When I began this quest to delve into family history, especially by creating a genealogical website and writing a blog, I knew that there would be three types of people that I’d run into. The “We Are Related!” people are those cousins – distant and close – who want to know what has been found and will share stories and pictures and be open. The “Why Bother?” people are those who do not understand what all the fascination is about dead ancestors or relatives that you’ve never met. Cemeteries bother them. Skeletons in the closet are NOT to be dug out. And don’t ask them any questions because they don’t remember – but (and this is a big but!) – they will respond to here and now topics – just not ones that have anything to do with genealogy. Then there are the “Not Talking To Anyone on THAT Side of the Family” because of real or imagined slights. And yes, this is real – this is current and this happened to me a few days ago. And since I am not one to shy away from controversial family skeletons or issues – although I will keep that person’s anonymity because of their children/grandchildren – who hopefully have nothing to do with their parent’s unbalanced nature!
My father comes from a large family – he is the youngest of seven. As is usual, coming at the end of the children meant that at least one or more of the siblings were already adults. Even though there was eighteen years difference between him and his oldest sibling, they grew close as adults – though the older one did seem to treat him as a “child” – probably because Sibling A took care of him quite a bit when he was an infant. Sibling A married, had children, and stayed somewhat close to their hometown. My dad joined the military, moved away, married, had children, visited often, moved out of the country, moved back to the home state (yet still far from the hometown), attended reunions, stayed closely connected to all the siblings, retired from the military and then had a child at middle age (that child being me!)
So as a child born when my father was 40, and he being the youngest of seven, most of my first cousins on the paternal side were much older – some were already married and Sibling A’s daughter – my oldest first cousin – was even a grandmother by the time I was a few years old. So not only were our ages a couple of generations apart but our interests were different, the times we lived through were different, and we lived a good distance apart. I saw this woman – whom I will call Cousin A – at least twice a year – sometimes three times. I never really had an opinion of her – she was just another adult who told me what to do, how to behave, and to play nice.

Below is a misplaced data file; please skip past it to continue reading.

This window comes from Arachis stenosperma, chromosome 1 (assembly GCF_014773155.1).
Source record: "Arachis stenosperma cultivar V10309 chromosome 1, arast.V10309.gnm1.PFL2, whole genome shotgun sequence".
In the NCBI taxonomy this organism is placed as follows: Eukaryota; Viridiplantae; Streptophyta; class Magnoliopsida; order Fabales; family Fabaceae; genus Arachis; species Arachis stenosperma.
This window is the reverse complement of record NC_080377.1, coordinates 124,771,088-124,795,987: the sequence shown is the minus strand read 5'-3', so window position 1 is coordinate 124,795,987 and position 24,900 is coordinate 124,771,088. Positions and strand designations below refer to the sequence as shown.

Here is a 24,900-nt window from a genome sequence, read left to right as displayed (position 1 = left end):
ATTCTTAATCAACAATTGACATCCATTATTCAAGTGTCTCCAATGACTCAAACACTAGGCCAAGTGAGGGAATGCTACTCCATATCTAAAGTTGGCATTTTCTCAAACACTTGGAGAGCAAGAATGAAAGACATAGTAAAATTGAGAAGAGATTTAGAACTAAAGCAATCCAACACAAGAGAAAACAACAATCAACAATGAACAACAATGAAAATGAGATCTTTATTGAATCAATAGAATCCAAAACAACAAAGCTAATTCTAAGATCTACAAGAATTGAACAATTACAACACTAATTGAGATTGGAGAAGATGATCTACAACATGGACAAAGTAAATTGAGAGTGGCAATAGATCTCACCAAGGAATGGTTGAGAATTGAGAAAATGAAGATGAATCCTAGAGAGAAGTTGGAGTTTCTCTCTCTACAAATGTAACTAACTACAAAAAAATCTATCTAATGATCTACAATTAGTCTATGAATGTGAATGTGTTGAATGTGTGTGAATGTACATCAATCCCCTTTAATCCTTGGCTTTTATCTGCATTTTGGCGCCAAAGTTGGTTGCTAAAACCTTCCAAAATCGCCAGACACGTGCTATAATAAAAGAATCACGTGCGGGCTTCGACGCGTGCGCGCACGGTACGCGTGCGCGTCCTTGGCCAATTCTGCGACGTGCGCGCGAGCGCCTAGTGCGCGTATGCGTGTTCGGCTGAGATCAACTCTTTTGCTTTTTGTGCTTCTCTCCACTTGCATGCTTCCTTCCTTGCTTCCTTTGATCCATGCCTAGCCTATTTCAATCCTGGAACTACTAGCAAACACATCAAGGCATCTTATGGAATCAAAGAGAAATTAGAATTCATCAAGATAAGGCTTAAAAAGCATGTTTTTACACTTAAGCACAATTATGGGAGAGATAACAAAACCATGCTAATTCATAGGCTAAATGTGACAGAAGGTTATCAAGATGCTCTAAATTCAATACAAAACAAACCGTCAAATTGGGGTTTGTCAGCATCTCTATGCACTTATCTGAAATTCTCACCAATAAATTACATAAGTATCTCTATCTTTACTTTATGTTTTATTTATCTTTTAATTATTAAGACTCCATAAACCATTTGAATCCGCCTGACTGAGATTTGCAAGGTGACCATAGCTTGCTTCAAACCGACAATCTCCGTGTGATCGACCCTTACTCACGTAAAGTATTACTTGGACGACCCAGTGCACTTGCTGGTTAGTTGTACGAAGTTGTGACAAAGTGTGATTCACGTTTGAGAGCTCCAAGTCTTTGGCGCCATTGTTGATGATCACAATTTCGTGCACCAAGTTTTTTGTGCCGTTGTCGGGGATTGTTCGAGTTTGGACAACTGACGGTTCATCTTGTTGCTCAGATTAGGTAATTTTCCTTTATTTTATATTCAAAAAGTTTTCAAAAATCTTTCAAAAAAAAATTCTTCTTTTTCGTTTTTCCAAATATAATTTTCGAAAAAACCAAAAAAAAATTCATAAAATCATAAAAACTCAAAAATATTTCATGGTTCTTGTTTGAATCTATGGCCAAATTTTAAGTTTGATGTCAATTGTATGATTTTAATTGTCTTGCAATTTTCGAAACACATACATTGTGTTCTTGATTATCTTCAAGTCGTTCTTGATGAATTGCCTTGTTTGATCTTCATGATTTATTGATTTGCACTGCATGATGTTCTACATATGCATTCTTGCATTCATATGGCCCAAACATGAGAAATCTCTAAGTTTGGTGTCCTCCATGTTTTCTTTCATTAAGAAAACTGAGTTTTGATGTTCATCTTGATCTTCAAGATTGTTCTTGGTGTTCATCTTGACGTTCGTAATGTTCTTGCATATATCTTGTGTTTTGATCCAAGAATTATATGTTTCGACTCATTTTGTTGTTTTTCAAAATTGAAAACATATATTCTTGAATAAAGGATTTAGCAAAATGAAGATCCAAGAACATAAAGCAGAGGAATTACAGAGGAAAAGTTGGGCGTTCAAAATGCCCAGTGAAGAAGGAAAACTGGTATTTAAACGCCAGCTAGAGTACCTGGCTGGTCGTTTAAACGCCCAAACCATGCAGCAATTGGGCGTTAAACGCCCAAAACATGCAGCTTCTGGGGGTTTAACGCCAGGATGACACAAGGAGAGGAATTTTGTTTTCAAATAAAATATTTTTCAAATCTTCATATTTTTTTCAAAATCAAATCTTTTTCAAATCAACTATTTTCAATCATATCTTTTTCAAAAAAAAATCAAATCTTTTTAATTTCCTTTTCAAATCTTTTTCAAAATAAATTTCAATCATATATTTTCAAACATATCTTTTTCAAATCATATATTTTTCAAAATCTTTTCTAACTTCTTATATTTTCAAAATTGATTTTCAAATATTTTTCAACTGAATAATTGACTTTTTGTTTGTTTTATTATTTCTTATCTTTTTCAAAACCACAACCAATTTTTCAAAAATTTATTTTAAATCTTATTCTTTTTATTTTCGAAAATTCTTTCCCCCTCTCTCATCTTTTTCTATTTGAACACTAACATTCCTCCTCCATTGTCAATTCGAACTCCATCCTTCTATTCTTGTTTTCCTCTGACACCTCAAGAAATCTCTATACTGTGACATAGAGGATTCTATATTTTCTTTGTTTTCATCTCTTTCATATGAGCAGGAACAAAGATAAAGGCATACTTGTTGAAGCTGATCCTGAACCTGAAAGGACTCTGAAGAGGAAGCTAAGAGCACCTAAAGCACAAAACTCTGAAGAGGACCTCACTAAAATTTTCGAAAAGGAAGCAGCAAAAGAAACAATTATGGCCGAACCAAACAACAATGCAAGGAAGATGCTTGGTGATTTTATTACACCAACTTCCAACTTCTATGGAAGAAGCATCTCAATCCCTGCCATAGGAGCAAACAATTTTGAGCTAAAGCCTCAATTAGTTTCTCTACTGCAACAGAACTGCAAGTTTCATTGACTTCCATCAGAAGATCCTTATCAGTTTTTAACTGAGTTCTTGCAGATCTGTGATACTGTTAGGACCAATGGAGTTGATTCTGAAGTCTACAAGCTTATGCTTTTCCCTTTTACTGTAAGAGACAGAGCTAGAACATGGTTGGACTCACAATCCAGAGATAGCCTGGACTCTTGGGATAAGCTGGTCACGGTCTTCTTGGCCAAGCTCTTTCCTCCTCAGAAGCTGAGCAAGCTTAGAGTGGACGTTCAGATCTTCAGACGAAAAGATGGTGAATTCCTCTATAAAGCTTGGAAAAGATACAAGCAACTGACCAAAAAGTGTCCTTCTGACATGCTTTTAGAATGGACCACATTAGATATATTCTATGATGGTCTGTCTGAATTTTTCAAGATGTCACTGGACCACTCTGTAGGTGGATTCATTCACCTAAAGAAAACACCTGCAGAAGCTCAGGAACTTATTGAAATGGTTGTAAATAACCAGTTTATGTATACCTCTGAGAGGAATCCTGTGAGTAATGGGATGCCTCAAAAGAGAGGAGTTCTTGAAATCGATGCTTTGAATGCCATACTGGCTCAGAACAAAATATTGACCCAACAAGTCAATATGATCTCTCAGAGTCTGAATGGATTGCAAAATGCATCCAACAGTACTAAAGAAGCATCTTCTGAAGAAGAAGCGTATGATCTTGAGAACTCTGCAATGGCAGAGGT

Several years down the road, my parents divorced. I didn’t see Cousin A after that due to circumstances that I had nothing to do with. I would hear about Sibling A and Cousin A from my dad but nothing earth shattering.
My dad remarried and after fifteen years plus, his wife passed away. About that time, he’d returned to where he had grown up to visit his few remaining siblings still in that area. Apparently, Cousin A was in the process of building a wall – brick by brick – between her parent – Sibling A and every one of the other Siblings – including my dad. Apparently, there was a lack of communication between my father and his sibling and the next thing anyone knew Cousin A was spreading gossip and rumors that my Dad treated Sibling A horribly. What?! So Dad decided that he was done – done trying to correct the wrong. He stopped speaking to his eldest sibling. Consequently, Sibling A with the help of Cousin A began to build a wall, too. Cousin’s A’s brother wasn’t even allowed to speak to his own mother! My dad’s sister, my Aunt Marie (who I’ve written about and spoken so fondly of), tried time and time again to reach out to Sibling A and even Cousin A but was treated horribly.
When Sibling A passed away in 2003, the obituary didn’t even list my dad or the other siblings still living. It was as if there weren’t anyone on that side of the family – that they were all “dead”. I guarantee that Cousin A’s brother wasn’t allowed to write that obituary because at the end Sibling A told the son, that there were many regrets – especially about cutting my dad out.
In the interim – since 1999 – I’ve mailed letters to other cousins on that side of the family and now enjoy wonderful relationships with first cousins. However, Cousin A has never written me back nor acknowledged my condolences when my dad’s sibling died. So a couple of weeks ago, I was contacted by Cousin A’s cousin on the other side (no relation to me). I explained about the falling out and how I hadn’t had any contact with that person. So the very nice gal said she would contact Cousin A for me – and she did.
Imagine my surprise on Monday when I arrived home from work to find a letter from Cousin A! And guess what that letter basically said? That our side of the family never treated Sibling A right so therefore Cousin A wanted no contact.
And guess what else? I am just as stubborn as Cousin A so I will be sending a follow up letter because for one thing – I always treated Sibling A correctly and another – life is too short for grudges. I really want to build a bridge and tear down that wall!